More on DSLR or Mirrorless

An intense Lightning and thunderstorm in Miami Beach, Florida,Lightning is an atmospheric discharge of electricity, which usually, but not always, occurs during rain storms. An average bolt of negative lightning carries a current of 30-to-50 kiloamperes (kA), although some bolts can be up to 120kA, and transfers a charge of 5 coulombs and 500 megajoules (enough to light a 100 watt light bulb for 2 months). Different locations have different potentials (voltages) and currents, in an average lightning strike for that area. For example, Florida, with the largest number of recorded strikes in a given period, has a very sandy ground saturated with salt water, and is surrounded by water. A bolt of lightning can reach temperatures approaching 28,000 degrees Celsius (50,000 degrees Fahrenheit) in a split second. This is about five times hotter than the surface of the sun.

 

 

Yesterday we started to discuss mirrorless vs DSLR and one of the things that I like the most about a DSLR is the instantaneous response. Personally I hate buttons and again wish I just had a solid waterproof shock proof beast with a few buttons to accomplish shutter speed, ISO, Aperture formatting a card and ideally time date and GPS.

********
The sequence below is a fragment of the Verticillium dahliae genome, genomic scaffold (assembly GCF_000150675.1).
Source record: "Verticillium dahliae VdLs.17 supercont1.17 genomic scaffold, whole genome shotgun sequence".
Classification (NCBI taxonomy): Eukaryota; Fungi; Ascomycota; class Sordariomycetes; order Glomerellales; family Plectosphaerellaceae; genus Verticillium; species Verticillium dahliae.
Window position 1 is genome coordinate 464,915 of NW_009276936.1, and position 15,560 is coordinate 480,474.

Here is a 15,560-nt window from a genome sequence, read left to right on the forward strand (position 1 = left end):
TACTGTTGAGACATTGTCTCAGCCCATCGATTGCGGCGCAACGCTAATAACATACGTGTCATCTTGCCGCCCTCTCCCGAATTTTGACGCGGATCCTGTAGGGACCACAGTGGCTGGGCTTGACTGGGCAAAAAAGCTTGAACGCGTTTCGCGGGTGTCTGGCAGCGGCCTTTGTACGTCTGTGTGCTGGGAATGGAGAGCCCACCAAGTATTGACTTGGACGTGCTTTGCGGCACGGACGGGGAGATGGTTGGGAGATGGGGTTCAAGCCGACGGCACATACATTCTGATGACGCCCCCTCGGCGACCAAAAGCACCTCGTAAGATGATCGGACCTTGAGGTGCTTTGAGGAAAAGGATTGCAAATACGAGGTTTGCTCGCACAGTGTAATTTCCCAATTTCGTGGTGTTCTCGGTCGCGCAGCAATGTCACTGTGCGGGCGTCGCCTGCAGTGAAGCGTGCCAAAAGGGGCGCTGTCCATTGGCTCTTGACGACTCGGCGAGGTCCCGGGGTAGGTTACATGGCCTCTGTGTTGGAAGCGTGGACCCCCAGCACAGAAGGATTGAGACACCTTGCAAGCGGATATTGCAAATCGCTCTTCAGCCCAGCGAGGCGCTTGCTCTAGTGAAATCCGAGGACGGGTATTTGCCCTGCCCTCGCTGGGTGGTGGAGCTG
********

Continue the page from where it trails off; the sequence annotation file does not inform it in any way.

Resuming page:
I have played around with mirrorless cameras and found what they all really lacked was the instant response and almost the decisive moment doesn’t cut it for me. Maybe in the future this will be the way it all works but right now I will stick with my DSLR.
BTW I love my iPhone but have the same basic complaint. The decisive moment amounts to chance…….
The shot above certainly has a great deal of luck but this is hand held and a response to lightening. The bolt lasted long enough that I was able to focus and shoot and record the moment and I don’t believe I can do this with the same accuracy with today’s mirrorless cameras.

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